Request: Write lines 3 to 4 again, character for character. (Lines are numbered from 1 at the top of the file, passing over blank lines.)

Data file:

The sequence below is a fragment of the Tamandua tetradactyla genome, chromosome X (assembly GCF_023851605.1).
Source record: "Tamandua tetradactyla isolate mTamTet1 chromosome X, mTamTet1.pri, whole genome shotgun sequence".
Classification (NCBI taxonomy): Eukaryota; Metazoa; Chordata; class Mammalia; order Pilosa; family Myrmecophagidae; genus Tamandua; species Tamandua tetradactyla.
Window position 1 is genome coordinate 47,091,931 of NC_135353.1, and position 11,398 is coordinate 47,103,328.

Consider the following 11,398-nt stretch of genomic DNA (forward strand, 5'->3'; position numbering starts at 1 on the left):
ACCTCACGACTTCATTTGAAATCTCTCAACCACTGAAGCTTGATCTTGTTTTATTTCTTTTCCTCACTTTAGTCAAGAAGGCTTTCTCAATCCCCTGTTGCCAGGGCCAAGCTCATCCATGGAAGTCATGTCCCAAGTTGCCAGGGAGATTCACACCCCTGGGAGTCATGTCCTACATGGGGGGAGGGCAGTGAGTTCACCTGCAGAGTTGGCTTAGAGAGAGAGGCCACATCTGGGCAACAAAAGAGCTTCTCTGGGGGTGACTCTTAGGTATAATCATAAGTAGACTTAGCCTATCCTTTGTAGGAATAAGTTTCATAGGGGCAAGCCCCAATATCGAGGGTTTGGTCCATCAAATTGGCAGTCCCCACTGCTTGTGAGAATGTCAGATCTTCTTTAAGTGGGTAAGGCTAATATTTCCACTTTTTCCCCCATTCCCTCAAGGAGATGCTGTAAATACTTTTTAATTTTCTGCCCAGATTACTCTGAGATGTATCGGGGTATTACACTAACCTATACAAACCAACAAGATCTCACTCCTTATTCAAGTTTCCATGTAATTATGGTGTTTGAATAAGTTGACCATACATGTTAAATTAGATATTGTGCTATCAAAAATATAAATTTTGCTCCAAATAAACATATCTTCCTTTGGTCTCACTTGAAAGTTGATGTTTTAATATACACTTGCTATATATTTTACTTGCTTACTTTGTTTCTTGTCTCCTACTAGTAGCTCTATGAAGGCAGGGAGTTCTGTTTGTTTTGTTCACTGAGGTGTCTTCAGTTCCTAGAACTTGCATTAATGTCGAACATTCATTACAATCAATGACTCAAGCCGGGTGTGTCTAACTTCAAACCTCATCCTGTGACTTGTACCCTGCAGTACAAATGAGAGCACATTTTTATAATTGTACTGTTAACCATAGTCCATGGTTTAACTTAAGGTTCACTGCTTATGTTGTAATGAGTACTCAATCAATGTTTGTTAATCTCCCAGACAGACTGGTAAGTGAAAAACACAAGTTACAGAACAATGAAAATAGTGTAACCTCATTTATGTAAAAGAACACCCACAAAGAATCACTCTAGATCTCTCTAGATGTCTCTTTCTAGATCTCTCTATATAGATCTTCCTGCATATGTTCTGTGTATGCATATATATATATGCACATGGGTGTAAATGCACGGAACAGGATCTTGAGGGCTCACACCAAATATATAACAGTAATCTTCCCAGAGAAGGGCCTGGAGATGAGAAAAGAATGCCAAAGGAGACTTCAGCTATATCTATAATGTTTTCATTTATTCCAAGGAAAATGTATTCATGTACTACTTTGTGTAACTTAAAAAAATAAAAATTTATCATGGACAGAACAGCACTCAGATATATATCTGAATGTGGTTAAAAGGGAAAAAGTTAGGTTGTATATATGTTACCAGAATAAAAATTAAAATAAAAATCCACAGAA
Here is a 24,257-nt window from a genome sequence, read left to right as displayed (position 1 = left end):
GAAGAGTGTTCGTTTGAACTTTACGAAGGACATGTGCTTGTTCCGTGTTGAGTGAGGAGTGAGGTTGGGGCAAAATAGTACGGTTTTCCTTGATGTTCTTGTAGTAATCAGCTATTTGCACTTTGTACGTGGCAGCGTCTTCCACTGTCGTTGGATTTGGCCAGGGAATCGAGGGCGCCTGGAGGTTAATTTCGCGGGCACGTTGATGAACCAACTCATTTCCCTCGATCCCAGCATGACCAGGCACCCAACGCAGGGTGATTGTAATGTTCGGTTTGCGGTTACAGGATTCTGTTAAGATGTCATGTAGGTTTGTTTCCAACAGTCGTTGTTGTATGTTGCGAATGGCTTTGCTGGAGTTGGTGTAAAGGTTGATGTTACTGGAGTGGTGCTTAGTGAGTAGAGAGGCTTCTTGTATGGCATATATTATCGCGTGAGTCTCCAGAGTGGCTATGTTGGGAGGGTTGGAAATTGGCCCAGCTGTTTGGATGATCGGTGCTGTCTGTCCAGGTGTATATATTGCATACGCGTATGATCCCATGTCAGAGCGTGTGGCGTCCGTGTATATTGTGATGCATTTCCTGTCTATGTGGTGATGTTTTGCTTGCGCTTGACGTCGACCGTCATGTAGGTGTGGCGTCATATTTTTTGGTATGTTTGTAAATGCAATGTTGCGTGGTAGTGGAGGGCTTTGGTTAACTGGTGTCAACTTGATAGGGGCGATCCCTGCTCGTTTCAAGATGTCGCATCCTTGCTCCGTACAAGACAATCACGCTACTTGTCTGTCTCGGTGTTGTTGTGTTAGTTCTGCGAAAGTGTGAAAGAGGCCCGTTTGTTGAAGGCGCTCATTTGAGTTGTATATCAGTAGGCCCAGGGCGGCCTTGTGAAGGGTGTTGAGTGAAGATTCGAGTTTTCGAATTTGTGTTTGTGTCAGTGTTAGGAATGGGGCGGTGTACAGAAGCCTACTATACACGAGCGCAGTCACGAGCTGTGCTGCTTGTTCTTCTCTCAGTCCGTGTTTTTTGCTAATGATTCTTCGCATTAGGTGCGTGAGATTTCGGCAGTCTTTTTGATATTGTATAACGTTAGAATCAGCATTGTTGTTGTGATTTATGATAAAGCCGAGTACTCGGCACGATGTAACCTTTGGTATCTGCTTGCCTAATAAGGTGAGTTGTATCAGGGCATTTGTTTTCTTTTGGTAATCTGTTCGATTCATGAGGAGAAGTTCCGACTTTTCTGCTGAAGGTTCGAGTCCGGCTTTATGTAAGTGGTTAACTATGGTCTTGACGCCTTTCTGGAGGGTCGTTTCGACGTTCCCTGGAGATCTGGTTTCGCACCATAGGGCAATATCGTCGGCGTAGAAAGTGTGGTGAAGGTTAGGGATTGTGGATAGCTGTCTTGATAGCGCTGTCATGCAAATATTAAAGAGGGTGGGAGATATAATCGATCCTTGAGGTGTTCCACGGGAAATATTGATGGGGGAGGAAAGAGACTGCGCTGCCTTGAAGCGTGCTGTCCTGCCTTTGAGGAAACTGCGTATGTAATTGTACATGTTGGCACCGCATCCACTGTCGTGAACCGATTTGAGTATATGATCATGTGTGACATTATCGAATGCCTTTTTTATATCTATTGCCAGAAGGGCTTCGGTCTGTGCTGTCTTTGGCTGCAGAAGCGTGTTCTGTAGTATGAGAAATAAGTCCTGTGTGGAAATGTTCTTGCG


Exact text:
Classification (NCBI taxonomy): Eukaryota; Metazoa; Chordata; class Mammalia; order Pilosa; family Myrmecophagidae; genus Tamandua; species Tamandua tetradactyla.
Window position 1 is genome coordinate 47,091,931 of NC_135353.1, and position 11,398 is coordinate 47,103,328.